A soccer player scores a goal 53% of the time he takes a penalty kick. If the soccer player has shot 85 penalty kicks over the course of his lifetime, then calculate the number of times he has scored a penalty kick goal.Solution: Percentage = 53%, ‘Whole’ = 85

Substituting the same in the above formula, we get

Part = Percentage x Whole

= 53% x 85

= 53⁄100 x 85

= 0.53 x 85

= 45.05

Answer: The soccer player has scored a penalty kick goal 45 times that he has taken it

**How to Calculate Percentage Using A Calculator **

You can easily calculate percentages using any basic or advanced calculator. You can also use the calculator available in your PC or on your mobile phones. You can calculate the percentage using both the percentage function and without the percentage function. See the video given below to learn how:

**Tricks, Shortcuts and Mental Math Tricks to Calculate Percentage**

**Splitting trick**

The splitting trick is a fast way to mentally calculate percentages by breaking the percentage into parts of 10% and 1%. 10% of something is simply, one decimal to the left and 1% of something is simply two decimals to the left. Let us understand the same with an example

You can also use the same method to calculate percentages that end in six, seven, eight and nines like 49%, 67%, 99%, 88% etc by subtraction the ‘ones’ from the *next* ‘tens’ value

Example a) What is 33% of 600?

10% → 60

30% → 180

1% → 6

3% → 18

Therefore, 33% = 30% + 3% = 180 + 18 = 196

Answer: 33% = 196

Example b) What is 38% of 1400?

10% → 140

40% → 560

1% → 14

2% → 28

Therefore, 38% = 40% – 2% = 560 – 28

Answer: 38% = 196

**Commutativity**

For percentages, the property of commutativity applies

Example: 10% x 250 = 10 x 250% = 25

Hence whenever you are presented with difficult to calculate percentage, you can use the commutativity property to calculate percentage faster. Let us understand the same using an example

Example: What is 44% of 75?

Solution: Calculating 75% or three-fourths of something, especially a number like 44 than can easily be divided into 4 parts, is a lot easier than calculating 44% of 75.

Hence, using the property of commutativity, we get:

44% of 75 = 75% of 44 = 33 (Break 44 into 4 equal parts of 11 and multiply by 3)

##### Quarter, Halfs and Wholes

When you are presented with percentage values like 1%, 10%, 25%, 50%, 200% etc, it is a lot more easier to calculate the answer mentally (and most times faster than using a calculator unless you’re calculating very big numbers or decimals) than compared to percentage values like 13%, 17%, 69%, 73%,…etc

Percentage | Shortcut | Example |

1% | Shift Two Decimals To The Left | 1% Of 400 = 4.00 |

10% | Shift One Decimal To The Left | 10% Of 400 = 40.0 |

12.5% | Divide The Whole By 8 | 12.5% Of 400 = 50 |

20% | Divide The Whole By 5 | 20% Of 400 = 80 |

25% | Divide The Whole By 4 | 25% Of 400 = 100 |

50% | Divide The Whole By 2 | 50% Of 400 = 200 |

75% | Divide The Whole By 4 And Multiply The Result By 3 | 75% Of 400 = 100 X 3 = 300 |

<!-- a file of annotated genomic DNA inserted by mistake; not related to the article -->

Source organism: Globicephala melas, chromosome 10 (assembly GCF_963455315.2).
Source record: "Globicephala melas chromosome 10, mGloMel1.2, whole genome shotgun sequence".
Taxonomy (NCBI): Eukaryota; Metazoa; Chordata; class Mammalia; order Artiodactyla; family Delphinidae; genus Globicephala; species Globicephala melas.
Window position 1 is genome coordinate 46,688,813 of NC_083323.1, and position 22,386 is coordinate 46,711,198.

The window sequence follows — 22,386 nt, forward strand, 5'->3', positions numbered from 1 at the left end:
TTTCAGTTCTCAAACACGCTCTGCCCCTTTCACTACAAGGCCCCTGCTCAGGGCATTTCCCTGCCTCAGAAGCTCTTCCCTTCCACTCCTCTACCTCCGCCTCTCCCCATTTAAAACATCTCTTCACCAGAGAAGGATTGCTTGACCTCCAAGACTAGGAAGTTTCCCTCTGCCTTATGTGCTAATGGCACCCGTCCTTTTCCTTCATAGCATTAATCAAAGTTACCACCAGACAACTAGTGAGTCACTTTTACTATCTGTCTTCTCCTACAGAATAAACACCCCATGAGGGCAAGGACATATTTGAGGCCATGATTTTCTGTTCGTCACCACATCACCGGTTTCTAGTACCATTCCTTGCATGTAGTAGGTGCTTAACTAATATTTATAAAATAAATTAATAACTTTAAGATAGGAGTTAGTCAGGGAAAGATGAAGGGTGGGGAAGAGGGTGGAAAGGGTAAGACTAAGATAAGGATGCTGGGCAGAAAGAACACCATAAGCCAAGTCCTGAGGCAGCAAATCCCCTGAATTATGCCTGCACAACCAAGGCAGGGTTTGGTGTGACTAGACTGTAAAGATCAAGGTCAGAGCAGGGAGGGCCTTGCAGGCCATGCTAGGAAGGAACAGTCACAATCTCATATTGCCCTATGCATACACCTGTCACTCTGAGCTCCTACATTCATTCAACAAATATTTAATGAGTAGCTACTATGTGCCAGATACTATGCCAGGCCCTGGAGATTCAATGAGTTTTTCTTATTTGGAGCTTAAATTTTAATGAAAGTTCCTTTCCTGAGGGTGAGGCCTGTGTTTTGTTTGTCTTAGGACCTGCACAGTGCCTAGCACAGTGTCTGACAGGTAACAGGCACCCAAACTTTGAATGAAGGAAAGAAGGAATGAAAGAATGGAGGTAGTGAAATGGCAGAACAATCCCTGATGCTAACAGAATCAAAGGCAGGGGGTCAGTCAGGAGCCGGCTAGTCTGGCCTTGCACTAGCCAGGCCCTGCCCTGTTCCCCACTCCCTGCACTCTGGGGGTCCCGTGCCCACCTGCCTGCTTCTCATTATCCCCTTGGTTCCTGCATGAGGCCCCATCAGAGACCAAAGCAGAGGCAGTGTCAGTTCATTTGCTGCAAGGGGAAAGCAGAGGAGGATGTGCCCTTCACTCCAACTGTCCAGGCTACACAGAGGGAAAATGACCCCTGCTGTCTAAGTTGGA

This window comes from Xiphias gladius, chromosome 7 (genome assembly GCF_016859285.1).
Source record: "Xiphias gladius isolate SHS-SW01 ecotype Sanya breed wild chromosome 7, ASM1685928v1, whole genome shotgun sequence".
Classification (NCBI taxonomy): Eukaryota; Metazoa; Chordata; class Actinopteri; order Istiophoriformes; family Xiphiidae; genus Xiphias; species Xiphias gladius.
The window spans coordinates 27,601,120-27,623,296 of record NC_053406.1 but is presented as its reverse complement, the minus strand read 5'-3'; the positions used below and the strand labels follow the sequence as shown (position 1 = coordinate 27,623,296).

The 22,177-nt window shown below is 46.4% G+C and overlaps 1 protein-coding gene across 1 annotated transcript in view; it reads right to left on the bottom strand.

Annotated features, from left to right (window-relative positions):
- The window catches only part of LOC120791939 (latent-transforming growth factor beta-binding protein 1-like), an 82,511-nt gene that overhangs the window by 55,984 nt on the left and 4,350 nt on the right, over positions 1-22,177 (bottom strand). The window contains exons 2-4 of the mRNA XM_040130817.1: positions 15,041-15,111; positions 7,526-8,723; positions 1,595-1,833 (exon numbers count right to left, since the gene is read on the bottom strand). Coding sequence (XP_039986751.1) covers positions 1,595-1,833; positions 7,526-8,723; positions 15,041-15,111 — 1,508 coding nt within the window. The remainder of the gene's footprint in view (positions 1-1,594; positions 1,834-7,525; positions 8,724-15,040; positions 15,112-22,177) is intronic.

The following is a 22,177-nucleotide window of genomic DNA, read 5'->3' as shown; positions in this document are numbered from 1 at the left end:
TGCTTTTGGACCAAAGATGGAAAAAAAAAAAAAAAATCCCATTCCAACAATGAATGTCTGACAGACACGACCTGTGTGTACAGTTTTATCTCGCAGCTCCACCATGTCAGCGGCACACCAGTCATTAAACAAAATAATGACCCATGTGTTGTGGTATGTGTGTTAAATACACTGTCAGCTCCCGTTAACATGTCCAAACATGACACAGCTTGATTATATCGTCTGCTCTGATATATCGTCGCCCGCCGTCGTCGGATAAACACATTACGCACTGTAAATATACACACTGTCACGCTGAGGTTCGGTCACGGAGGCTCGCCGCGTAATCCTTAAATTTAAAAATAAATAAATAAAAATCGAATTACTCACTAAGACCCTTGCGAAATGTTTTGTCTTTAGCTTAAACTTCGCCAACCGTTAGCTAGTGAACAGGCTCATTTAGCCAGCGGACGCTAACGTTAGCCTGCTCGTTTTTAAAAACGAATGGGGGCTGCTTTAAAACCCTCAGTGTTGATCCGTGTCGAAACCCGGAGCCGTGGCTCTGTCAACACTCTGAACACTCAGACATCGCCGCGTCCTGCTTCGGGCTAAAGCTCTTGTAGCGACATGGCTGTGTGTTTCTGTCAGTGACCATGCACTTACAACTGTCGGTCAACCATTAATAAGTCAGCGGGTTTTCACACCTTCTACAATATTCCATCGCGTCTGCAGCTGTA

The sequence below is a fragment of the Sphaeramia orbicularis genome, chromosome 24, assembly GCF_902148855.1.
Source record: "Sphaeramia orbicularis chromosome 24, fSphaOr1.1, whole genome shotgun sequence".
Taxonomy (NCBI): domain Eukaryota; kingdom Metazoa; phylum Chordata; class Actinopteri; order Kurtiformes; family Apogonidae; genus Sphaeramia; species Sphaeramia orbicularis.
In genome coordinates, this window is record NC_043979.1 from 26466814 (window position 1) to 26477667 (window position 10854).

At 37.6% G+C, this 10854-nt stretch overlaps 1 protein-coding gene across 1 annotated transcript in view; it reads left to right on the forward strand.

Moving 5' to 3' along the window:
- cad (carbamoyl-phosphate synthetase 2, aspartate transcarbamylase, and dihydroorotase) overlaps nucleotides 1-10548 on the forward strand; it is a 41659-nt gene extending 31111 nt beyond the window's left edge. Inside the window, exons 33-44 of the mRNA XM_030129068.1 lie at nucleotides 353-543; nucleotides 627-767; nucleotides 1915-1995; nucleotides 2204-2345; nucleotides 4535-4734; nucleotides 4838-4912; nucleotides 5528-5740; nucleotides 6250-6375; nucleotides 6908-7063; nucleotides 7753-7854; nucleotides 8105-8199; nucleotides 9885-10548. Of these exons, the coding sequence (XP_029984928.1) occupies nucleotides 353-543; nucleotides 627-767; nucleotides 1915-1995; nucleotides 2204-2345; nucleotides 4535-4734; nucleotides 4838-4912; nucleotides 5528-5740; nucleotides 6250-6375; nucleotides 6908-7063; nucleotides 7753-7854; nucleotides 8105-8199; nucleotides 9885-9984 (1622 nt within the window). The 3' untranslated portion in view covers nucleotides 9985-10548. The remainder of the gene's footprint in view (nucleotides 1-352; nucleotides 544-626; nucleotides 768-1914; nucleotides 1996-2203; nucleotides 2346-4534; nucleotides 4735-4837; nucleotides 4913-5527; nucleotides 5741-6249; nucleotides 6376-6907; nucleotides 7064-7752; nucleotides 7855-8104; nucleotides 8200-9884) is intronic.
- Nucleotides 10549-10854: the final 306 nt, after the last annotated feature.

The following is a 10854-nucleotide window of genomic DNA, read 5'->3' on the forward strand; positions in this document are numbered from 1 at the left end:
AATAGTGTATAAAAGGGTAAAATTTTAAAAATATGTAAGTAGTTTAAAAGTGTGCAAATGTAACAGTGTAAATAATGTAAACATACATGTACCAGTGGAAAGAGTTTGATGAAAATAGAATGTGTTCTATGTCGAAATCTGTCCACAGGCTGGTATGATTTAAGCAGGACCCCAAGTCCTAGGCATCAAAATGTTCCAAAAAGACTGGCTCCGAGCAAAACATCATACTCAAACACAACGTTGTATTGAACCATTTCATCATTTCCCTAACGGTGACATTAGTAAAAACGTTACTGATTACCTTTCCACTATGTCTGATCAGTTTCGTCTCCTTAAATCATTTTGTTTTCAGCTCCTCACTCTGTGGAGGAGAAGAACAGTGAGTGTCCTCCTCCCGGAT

100% | The Number Itself | 100% Of 400 = 400 |

125% | Divide The Whole By 4 And Multiply The Result By 5 Or Directly Multiply The Whole By 1.25 | 125% Of 400 = 100 X 5 = 500 |

150% | Divide The Whole By 2 And Multiply The Result By 3 Or Directly Multiply The Whole By 1.5 | 150% Of 400 = 200 X 3 = 600 |

175% | Divide The Whole By 4 And Multiply The Result By 7 | 175% Of 400 = 100 X 7 = 700 |

200% | Multiply The Whole By 2 | 200% Of 400 = 800 |

300% | Multiply The Whole By 3 | 300% Of 400 = 1200 |

400% | Multiply The Whole By 4 | 400% Of 400 = 1600 |

**Direct Multiplication Trick**

Since percentage means ‘by the hundred’, a percentage when converted to fractions [link] will have 100 as the denominator and multiply this fraction by a number, makes for easy cancellations of zeros *sometimes*. View the example below to better understand this

**Part of whole**

Part of whole percentage problems are ones where the ‘whole’ value and a ‘part’ of it are given to you and you have to find out what percentage the ‘part’ is of the ‘whole’. The problem statement can be presented multiple ways but will always have the part and the whole given away in the problem statement and will require you to find the percentage the part is of the whole.

Example problem statements:

a) 500 is what percent of 7,000?

b) What percent of 250 is 90?

**The formula to calculate percentage of part of whole is given by:**

So basically all you have to do is divide the ‘part’ by the ‘whole’ and multiply the result by 100.

Let us solve a few example problems to understand how this formula is applied and to solve step-by-step for better understanding.

Example a) 500 is what percent of 7000?

Solution: Here 500 is the ‘part’ and ‘7000’ is the whole.

Substituting the same in the above formula, we get

Percentage = (Part⁄Whole) x 100

= 555⁄7000 x 100

= 0.07928571428 x 100

= 7.92 %

Example b) What percent of 556 is 77?

Solution: This problem is similar to the above one, just worded differently. Think active and passive voice in English. Instead of directly asking 90 is what percent of 556, the question asks what percent of 556 is 77, essentially asking what percent of ‘whole’ is this ‘part’. Hence, the ‘whole’ is 556 and the ‘part’ is 77